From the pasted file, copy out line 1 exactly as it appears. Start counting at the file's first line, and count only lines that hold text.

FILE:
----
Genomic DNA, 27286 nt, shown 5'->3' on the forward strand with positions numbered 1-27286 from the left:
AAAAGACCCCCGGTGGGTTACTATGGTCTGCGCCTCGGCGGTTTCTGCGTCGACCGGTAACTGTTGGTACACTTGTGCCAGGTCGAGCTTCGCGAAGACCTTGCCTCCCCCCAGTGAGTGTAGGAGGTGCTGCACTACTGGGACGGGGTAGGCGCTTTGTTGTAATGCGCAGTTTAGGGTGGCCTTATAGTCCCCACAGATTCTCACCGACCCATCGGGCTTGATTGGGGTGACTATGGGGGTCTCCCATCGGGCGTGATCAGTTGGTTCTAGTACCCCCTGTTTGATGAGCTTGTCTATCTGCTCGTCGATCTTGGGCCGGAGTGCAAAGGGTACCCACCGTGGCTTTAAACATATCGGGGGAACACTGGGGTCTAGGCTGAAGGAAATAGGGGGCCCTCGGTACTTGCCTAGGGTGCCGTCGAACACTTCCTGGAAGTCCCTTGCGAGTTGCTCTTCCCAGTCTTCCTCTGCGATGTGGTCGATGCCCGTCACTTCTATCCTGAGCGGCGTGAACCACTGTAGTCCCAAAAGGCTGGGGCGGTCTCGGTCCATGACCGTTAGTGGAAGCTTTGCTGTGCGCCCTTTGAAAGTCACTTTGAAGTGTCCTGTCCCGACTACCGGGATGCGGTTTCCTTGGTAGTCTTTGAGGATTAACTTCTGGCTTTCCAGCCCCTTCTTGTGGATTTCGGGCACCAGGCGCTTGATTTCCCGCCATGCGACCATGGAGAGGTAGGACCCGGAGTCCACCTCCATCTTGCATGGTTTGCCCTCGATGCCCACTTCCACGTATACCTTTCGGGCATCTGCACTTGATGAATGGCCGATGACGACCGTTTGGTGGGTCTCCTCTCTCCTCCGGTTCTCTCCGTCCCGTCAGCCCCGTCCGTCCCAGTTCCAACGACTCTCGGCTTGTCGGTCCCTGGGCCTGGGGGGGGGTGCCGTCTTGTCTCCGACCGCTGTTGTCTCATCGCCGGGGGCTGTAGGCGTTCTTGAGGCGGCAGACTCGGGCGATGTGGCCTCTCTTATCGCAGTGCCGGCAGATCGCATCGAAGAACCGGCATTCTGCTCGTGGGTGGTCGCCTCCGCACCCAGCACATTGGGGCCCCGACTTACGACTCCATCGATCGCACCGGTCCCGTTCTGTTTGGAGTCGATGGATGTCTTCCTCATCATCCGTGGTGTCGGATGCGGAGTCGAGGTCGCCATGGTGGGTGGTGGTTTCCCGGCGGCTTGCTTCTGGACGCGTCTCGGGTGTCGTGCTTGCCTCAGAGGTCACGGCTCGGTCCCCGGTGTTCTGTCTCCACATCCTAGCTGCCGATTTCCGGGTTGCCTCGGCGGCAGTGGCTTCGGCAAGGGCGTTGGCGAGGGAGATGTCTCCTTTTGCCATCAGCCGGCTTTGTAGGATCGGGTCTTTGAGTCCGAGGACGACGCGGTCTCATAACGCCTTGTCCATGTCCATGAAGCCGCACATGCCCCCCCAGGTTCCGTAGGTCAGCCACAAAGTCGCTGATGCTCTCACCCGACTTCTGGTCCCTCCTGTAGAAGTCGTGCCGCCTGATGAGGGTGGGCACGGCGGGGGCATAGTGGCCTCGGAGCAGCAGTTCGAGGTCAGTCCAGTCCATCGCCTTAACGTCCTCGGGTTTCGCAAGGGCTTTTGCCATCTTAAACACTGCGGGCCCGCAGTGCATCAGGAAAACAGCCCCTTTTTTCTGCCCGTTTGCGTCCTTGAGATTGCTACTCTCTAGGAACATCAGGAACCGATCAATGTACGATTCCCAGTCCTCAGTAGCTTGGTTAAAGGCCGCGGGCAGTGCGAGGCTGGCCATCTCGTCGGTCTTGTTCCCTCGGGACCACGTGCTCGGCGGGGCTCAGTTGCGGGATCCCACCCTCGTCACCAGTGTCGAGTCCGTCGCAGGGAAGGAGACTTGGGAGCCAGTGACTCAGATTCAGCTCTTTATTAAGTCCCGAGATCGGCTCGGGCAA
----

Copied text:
Genomic DNA, 27286 nt, shown 5'->3' on the forward strand with positions numbered 1-27286 from the left: